One day over lunch, Bob Carr told me one of his regrets as NSW premier had been not to fully engage with the Islamic community that is centred on the Sydney suburb of Lakemba.

By then it was too late and the largely Lebanese Muslim population there was “led” by the sexist Sheik Hilaly, who’s happy to proclaim the innocence of men convicted of planning to kill many of us.

He said of terrorist kidnappers who were holding Melbourne’s Douglas Wood in Iraq that, “I value your jihad”. Wood called his captors “a——–“. I’m with Doug.

Perhaps there is a connection between Carr’s failure as premier and his extraordinary gesture of goodwill to some people others might see as undeserving.

The Palestinian Authority represents the people of the region, many of whom have escaped to other countries, but then many live happily in Israel, voting and sharing in the wealth of the region’s lone democracy. And the Authority knows well who is really to blame for the not-so-blighted lives of modern-day Palestinians.

Until Palestinians rise up and demand a leadership that will point them towards modernity and away from the ancient hatreds of uneducated Islamism, I’d be reluctant to give them one cent from Australian taxpayers. Too many Palestinians are eluding peace by choice.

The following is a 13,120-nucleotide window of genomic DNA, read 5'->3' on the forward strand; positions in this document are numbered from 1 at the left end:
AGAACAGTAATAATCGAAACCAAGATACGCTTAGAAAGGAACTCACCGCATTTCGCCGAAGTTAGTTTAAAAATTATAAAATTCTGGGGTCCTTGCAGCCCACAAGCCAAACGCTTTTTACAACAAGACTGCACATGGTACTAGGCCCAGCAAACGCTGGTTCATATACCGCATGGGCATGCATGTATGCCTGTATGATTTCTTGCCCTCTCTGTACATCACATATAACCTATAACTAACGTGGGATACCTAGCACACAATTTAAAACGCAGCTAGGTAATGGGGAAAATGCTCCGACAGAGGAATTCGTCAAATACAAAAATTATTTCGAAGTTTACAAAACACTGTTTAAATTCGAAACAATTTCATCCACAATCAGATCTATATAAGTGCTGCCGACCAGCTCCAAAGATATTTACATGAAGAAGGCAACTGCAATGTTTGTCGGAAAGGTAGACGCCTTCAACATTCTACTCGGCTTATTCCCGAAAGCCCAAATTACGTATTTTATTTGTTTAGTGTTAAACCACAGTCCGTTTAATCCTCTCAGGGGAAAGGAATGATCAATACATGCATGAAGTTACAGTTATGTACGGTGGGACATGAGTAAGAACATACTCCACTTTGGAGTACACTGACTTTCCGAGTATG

Statistics suggest that about $9 of that money earmarked for Palestinians is mine, and I want it back. Not to put in my pocket, but to give to a people much more deserving and who are keener to take their proper place in the world.

Islamist terror breeds in Gaza and on the West Bank with its bombs, rockets and kidnappings.

Its adherents do not believe in Israel’s right to exist.

An even cursory look at the online files of the Palestinian Media Watch shows the extent of the problem. The region’s broadcasters and newspapers make celebrities of suicide bombers, the mostly young “martyrs” sent to crowded streets to claim as many innocents as they can.

Depending on how “successful” their mission, the terrorists’ names may adorn a Palestinian street, a sports event, or even a school.

The Palestinian Authority shows little concern that these killers are turned into role models that may inspire others. It is like Tasmanians changing the name of Port Arthur to Martin Bryant Fields.

Alarmingly, it has already been claimed that one of these groups has benefited from Australian aid to the region, and Carr has promised to thoroughly investigate the issue.

But why would we spend money on “aid” to Palestinians, many of whom resent the West, when deserving people, to whom we are greatly indebted, live on our doorstep?

East Timorese are poorer than the Palestinians, spend fewer years at school, are more likely to be illiterate and are much less likely to have access to electricity and sanitation.

2 comments ↪
  • Paul

    Howe's words make complete sense to me. The Palestinians are relatively well off compared to the East Timorese. I notice that you have left off the last few paragrahps and I wonder why. Perhaps it is because Howe so comprehensively prosecutes the case that we should be helping the Timorese and not resentful people on the other side of the world?

  • yeastbite

    Those ungrateful Palestinians-resenting the West-just look what we have done for them with our principled stance on their dispossession and murder